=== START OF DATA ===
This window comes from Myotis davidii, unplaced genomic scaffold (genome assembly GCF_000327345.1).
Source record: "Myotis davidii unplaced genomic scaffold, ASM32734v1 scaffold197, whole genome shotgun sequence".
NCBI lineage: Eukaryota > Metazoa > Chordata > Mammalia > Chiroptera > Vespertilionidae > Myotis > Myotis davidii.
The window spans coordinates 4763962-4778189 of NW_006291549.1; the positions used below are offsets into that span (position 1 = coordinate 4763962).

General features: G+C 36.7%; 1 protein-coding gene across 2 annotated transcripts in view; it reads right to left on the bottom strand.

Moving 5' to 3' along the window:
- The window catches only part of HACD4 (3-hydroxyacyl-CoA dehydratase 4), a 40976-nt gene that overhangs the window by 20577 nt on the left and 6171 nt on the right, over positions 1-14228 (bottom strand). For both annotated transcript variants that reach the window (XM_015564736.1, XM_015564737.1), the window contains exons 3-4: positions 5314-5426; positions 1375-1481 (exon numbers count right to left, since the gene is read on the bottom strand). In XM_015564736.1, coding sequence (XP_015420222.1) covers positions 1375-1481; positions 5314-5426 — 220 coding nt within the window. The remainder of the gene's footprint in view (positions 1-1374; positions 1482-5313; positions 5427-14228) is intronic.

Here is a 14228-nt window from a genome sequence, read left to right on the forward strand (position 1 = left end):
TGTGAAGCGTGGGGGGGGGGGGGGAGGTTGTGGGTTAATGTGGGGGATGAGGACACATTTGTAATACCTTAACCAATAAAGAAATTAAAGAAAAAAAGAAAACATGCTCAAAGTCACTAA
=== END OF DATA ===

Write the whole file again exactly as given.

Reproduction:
This window comes from Myotis davidii, unplaced genomic scaffold (genome assembly GCF_000327345.1).
Source record: "Myotis davidii unplaced genomic scaffold, ASM32734v1 scaffold197, whole genome shotgun sequence".
NCBI lineage: Eukaryota > Metazoa > Chordata > Mammalia > Chiroptera > Vespertilionidae > Myotis > Myotis davidii.
The window spans coordinates 4763962-4778189 of NW_006291549.1; the positions used below are offsets into that span (position 1 = coordinate 4763962).

General features: G+C 36.7%; 1 protein-coding gene across 2 annotated transcripts in view; it reads right to left on the bottom strand.

Moving 5' to 3' along the window:
- The window catches only part of HACD4 (3-hydroxyacyl-CoA dehydratase 4), a 40976-nt gene that overhangs the window by 20577 nt on the left and 6171 nt on the right, over positions 1-14228 (bottom strand). For both annotated transcript variants that reach the window (XM_015564736.1, XM_015564737.1), the window contains exons 3-4: positions 5314-5426; positions 1375-1481 (exon numbers count right to left, since the gene is read on the bottom strand). In XM_015564736.1, coding sequence (XP_015420222.1) covers positions 1375-1481; positions 5314-5426 — 220 coding nt within the window. The remainder of the gene's footprint in view (positions 1-1374; positions 1482-5313; positions 5427-14228) is intronic.

Here is a 14228-nt window from a genome sequence, read left to right on the forward strand (position 1 = left end):
TGTGAAGCGTGGGGGGGGGGGGGGAGGTTGTGGGTTAATGTGGGGGATGAGGACACATTTGTAATACCTTAACCAATAAAGAAATTAAAGAAAAAAAGAAAACATGCTCAAAGTCACTAA